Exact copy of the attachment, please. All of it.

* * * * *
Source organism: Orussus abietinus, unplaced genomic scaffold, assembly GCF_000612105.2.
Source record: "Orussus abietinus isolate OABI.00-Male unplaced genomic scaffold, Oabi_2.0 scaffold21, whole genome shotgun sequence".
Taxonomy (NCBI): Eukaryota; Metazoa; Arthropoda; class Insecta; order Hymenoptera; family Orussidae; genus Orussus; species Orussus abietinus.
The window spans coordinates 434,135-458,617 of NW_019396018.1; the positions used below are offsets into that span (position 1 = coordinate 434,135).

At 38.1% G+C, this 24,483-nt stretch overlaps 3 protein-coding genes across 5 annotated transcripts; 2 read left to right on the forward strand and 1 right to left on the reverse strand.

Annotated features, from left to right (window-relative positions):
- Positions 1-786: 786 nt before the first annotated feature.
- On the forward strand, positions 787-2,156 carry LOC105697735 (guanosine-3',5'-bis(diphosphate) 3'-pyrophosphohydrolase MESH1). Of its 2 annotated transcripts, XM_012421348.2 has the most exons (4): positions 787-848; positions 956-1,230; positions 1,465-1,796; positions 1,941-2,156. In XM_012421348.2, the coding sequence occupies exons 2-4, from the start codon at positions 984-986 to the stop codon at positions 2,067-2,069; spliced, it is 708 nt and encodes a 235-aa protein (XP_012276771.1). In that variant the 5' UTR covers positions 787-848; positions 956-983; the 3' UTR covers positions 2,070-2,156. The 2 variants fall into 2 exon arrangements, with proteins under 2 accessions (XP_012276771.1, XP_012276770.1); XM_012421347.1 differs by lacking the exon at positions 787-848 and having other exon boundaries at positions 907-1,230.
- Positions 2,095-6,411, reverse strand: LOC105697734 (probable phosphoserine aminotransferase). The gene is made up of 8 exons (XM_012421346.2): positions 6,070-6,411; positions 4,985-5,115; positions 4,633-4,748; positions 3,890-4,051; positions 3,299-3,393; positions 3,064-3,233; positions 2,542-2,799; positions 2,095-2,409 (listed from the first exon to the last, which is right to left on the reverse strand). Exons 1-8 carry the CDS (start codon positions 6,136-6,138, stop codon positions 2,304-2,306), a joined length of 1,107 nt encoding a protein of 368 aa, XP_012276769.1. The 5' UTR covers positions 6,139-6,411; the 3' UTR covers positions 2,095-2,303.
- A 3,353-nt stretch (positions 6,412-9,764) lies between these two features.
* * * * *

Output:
Source organism: Orussus abietinus, unplaced genomic scaffold, assembly GCF_000612105.2.
Source record: "Orussus abietinus isolate OABI.00-Male unplaced genomic scaffold, Oabi_2.0 scaffold21, whole genome shotgun sequence".
Taxonomy (NCBI): Eukaryota; Metazoa; Arthropoda; class Insecta; order Hymenoptera; family Orussidae; genus Orussus; species Orussus abietinus.
The window spans coordinates 434,135-458,617 of NW_019396018.1; the positions used below are offsets into that span (position 1 = coordinate 434,135).

At 38.1% G+C, this 24,483-nt stretch overlaps 3 protein-coding genes across 5 annotated transcripts; 2 read left to right on the forward strand and 1 right to left on the reverse strand.

Annotated features, from left to right (window-relative positions):
- Positions 1-786: 786 nt before the first annotated feature.
- On the forward strand, positions 787-2,156 carry LOC105697735 (guanosine-3',5'-bis(diphosphate) 3'-pyrophosphohydrolase MESH1). Of its 2 annotated transcripts, XM_012421348.2 has the most exons (4): positions 787-848; positions 956-1,230; positions 1,465-1,796; positions 1,941-2,156. In XM_012421348.2, the coding sequence occupies exons 2-4, from the start codon at positions 984-986 to the stop codon at positions 2,067-2,069; spliced, it is 708 nt and encodes a 235-aa protein (XP_012276771.1). In that variant the 5' UTR covers positions 787-848; positions 956-983; the 3' UTR covers positions 2,070-2,156. The 2 variants fall into 2 exon arrangements, with proteins under 2 accessions (XP_012276771.1, XP_012276770.1); XM_012421347.1 differs by lacking the exon at positions 787-848 and having other exon boundaries at positions 907-1,230.
- Positions 2,095-6,411, reverse strand: LOC105697734 (probable phosphoserine aminotransferase). The gene is made up of 8 exons (XM_012421346.2): positions 6,070-6,411; positions 4,985-5,115; positions 4,633-4,748; positions 3,890-4,051; positions 3,299-3,393; positions 3,064-3,233; positions 2,542-2,799; positions 2,095-2,409 (listed from the first exon to the last, which is right to left on the reverse strand). Exons 1-8 carry the CDS (start codon positions 6,136-6,138, stop codon positions 2,304-2,306), a joined length of 1,107 nt encoding a protein of 368 aa, XP_012276769.1. The 5' UTR covers positions 6,139-6,411; the 3' UTR covers positions 2,095-2,303.
- A 3,353-nt stretch (positions 6,412-9,764) lies between these two features.